Spain: Chaotic, violent referendum in Catalonia shows landslide support for secession from Spain | The Washington Post

The results of a controversial and chaotic referendum in the Catalonia region of northeast Spain on Sunday showed landslide support for independence for the restive but affluent area, a lopsided vote sure to be vigorously challenged by the constitutional court and central government in Madrid as illegitimate and illegal. According to the Catalan government, 90 percent of the ballots cast were for independence — with 2,020,144 voting yes and 176,566 no. Minutes after the first few thousand votes were posted, the regional president and leading secessionist, Carles Puigdemont, appeared on stage to announce that Catalonia had won “the right to independence” and called on Europe to support its split from Spain. But nothing about the vote was regular — or orderly, transparent or peaceful. Images of police beating voters in stylish, cosmopolitan Barcelona fueled a widespread perception that Europe, in particular, and the West, in general – far from cheering on the breakup of Spain – face yet more tensions and dislocation. And it is far from clear that Catalonia is any closer to independence. The vote left the region and nation deeply divided.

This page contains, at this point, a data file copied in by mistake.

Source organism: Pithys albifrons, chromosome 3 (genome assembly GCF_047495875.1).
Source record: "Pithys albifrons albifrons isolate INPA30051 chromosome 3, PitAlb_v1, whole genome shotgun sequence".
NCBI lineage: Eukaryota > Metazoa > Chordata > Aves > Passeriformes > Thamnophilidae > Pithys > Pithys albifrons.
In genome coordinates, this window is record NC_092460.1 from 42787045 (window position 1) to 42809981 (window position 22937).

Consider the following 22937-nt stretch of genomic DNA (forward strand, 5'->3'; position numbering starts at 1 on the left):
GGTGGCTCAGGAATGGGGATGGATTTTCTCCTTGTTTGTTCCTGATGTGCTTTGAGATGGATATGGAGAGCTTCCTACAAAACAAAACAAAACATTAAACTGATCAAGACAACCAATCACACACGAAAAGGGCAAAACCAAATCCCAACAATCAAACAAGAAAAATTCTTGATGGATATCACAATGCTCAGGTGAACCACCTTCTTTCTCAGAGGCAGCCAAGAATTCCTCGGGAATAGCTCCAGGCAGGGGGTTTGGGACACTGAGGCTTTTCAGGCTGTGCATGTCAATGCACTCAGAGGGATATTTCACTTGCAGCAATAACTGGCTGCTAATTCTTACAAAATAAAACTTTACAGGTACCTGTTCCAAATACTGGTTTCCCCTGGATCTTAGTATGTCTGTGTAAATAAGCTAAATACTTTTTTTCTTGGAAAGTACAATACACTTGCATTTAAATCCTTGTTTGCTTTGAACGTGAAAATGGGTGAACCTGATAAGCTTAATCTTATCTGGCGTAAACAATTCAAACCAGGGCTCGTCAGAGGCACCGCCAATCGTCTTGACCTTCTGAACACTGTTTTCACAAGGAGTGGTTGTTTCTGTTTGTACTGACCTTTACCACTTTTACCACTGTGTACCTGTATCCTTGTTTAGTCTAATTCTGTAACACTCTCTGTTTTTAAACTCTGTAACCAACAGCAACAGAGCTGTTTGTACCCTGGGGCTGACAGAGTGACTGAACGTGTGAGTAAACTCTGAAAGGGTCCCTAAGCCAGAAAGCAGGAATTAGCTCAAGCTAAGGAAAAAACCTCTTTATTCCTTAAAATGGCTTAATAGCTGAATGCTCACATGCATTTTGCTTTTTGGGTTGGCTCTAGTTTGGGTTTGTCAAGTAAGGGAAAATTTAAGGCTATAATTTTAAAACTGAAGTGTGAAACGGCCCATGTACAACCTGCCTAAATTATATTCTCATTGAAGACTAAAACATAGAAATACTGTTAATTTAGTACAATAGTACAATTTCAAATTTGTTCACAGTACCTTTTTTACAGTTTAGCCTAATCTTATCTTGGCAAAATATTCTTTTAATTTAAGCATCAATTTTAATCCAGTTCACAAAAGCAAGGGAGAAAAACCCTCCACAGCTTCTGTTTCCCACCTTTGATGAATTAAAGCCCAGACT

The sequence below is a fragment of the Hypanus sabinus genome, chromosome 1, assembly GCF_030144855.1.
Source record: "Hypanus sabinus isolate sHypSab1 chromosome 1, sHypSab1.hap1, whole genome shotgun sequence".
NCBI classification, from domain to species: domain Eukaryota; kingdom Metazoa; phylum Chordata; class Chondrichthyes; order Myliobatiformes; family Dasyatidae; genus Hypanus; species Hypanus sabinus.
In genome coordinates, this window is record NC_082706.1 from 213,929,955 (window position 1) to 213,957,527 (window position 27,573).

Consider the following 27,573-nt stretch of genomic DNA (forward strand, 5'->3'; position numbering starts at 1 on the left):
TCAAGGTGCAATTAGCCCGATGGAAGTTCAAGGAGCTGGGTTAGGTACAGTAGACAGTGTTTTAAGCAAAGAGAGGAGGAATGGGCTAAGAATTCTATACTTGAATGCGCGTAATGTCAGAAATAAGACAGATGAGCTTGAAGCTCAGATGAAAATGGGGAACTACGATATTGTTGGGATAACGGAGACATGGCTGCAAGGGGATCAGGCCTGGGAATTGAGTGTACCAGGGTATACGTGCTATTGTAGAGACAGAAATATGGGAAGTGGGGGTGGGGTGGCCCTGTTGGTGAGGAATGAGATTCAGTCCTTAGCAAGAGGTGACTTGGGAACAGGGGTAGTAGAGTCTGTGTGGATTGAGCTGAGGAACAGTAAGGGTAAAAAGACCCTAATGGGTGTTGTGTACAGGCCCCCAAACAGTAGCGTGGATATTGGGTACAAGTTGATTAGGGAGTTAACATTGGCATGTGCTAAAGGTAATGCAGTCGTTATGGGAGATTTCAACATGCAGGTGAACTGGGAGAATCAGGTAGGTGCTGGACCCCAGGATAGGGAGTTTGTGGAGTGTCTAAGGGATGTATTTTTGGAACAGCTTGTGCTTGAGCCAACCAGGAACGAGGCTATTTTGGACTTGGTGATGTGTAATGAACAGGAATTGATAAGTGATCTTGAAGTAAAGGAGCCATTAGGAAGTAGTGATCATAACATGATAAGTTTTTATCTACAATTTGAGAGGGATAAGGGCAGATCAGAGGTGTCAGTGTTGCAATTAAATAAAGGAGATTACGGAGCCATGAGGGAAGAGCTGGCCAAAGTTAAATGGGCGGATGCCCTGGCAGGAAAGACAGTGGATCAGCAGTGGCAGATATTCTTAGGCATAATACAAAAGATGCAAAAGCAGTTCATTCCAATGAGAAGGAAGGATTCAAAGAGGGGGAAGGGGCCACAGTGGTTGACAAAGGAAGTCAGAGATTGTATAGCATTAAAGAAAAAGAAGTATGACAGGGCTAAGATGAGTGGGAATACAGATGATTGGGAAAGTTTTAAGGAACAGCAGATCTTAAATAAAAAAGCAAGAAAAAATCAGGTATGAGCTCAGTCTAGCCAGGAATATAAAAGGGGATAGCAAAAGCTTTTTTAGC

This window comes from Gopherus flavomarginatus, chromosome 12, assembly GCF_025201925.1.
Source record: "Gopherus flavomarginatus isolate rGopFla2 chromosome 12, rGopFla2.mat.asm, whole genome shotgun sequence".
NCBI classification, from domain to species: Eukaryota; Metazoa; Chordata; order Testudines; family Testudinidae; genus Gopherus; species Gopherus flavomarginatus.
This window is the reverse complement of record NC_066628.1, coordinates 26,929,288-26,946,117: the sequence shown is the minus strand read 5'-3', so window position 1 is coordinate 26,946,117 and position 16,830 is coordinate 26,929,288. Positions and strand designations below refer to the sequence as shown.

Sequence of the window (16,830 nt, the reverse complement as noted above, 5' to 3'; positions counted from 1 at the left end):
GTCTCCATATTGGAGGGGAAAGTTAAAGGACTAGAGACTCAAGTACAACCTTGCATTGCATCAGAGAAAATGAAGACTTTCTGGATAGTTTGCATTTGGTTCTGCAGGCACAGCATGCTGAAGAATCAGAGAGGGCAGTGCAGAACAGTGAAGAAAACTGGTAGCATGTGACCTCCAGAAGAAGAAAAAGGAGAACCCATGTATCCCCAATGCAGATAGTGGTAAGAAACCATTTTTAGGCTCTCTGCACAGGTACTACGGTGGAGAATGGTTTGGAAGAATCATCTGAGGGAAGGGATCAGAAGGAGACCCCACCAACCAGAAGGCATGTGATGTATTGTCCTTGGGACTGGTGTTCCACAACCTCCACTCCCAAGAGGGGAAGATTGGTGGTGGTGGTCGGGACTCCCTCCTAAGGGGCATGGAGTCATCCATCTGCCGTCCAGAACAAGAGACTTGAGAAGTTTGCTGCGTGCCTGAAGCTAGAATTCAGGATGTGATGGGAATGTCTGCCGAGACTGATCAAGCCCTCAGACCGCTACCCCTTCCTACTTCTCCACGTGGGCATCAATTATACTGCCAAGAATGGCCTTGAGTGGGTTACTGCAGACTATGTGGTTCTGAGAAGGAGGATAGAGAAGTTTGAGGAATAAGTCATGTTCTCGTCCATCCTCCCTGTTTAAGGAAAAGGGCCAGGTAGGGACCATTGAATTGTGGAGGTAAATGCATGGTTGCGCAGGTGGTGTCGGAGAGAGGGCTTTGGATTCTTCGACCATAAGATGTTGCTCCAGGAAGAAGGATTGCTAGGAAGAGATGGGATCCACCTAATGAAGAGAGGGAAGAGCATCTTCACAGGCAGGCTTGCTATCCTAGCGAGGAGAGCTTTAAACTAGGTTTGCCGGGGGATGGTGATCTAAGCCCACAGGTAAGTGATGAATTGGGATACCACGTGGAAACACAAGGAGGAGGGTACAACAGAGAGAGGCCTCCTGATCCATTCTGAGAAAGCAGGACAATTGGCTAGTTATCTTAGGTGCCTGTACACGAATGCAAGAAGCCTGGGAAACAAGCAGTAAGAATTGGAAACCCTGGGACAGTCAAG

Spain: Catalonian lawmakers step up bid on independence from Spain | Associated Press

The pro-independence ruling coalition in Catalonia is submitting a bill to the regional parliament that aims to serve as a transitional constitution should a controversial vote to secede from Spain succeed. Spain’s government says the referendum called for Oct. 1 by the regional Catalan government is unconstitutional and has pledged to prosecute officials who take formal steps to hold it.